I appreciate the difficulty of fitting yet another item into an already full position, and so I'll suggest that your challenge isn't so much juggling yet another task as it is prioritizing the ones you currently have. If you are retiring later this year, how are you prioritizing your current responsibilities? Who are you developing to take on and step up to those tasks? Fitting everything in is likely impossible since you only have 24 hours in a day, but prioritizing them (based on ROI and strategic business goals) is the only way to use those 24 hours wisely.
I'll also suggest that you consider shifting your approach to professional development discussions with your team. If your staff members are fully aware of business strategies, they should be defining their own development goals and potential career directions by aligning their strengths and abilities with strategy. This is taking ownership of their careers and building a business case for their development and direction. Since career ladders are (often) non-existent, someone needs to be building the alignment of professional career value and business direction and no one can do this better than the individual. When a manager tries to do this, the process can be perceived as political, often becoming divisive. While this is quite different than the 20th century career paradigm currently in use in most organizations, it's a much smarter use of resources and provides tremendous alignment of "talent" with business strategy. I wrote a book on it: Career Ownership.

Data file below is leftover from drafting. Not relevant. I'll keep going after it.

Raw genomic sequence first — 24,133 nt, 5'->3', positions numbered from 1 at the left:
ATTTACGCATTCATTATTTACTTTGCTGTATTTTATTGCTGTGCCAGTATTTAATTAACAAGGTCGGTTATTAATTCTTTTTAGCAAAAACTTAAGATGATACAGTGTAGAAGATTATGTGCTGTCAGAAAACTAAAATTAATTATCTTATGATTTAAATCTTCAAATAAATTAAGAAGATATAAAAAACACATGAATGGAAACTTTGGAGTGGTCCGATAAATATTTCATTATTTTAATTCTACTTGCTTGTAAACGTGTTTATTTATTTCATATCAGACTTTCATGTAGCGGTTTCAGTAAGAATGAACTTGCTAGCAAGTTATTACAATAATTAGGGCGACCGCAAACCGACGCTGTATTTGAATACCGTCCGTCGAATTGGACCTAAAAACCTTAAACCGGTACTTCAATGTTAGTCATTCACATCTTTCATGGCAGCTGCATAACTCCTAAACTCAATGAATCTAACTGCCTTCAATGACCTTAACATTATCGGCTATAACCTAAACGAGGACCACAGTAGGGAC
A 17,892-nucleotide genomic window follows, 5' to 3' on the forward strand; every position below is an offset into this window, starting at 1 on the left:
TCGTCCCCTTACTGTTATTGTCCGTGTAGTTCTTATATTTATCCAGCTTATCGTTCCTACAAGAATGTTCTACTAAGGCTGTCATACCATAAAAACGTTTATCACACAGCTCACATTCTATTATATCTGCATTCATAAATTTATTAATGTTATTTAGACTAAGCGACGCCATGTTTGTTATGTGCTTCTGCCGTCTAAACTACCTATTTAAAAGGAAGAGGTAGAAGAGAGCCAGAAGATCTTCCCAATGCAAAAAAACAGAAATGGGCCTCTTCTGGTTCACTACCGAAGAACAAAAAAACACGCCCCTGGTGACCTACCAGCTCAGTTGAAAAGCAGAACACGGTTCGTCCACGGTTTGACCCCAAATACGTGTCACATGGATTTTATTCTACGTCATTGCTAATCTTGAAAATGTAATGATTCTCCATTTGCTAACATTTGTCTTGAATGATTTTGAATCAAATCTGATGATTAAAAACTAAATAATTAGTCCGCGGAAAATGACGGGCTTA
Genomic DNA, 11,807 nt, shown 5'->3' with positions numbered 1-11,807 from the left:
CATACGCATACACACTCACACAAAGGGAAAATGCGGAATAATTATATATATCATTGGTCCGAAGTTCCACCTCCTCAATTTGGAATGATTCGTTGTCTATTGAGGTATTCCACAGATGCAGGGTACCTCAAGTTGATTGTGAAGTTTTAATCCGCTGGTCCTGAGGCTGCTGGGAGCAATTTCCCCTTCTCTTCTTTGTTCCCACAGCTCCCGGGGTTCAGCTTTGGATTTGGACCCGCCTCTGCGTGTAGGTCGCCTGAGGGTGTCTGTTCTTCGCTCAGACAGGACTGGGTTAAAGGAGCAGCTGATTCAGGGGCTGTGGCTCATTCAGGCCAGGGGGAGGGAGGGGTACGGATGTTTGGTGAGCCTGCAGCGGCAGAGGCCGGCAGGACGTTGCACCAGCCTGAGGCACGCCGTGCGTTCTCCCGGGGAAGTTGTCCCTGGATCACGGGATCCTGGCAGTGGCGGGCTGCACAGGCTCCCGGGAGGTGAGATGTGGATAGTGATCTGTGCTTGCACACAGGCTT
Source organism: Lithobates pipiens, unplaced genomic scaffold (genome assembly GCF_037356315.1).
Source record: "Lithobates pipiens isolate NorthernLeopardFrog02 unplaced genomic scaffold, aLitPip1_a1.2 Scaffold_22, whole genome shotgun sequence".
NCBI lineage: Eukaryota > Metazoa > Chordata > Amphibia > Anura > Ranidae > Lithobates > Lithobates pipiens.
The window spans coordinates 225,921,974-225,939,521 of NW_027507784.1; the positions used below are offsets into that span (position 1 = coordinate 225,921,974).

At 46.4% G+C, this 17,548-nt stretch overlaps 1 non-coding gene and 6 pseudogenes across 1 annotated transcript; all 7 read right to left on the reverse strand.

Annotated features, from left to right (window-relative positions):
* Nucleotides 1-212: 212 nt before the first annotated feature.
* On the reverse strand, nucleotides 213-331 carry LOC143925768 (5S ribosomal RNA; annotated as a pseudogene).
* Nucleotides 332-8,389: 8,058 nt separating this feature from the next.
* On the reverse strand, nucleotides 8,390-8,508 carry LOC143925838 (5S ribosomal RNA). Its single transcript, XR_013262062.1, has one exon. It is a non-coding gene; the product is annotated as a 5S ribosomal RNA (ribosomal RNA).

You need to have developmental conversations with your team when they have plans to propose. These can be spread out over time, discussed in smaller bites with plans created over several months. Most people are highly motivated to consider career options, and you might be surprised at the growth your team members desire. I'm happy to talk with you further around this process: it's not difficult but it is different and takes shifts in thinking.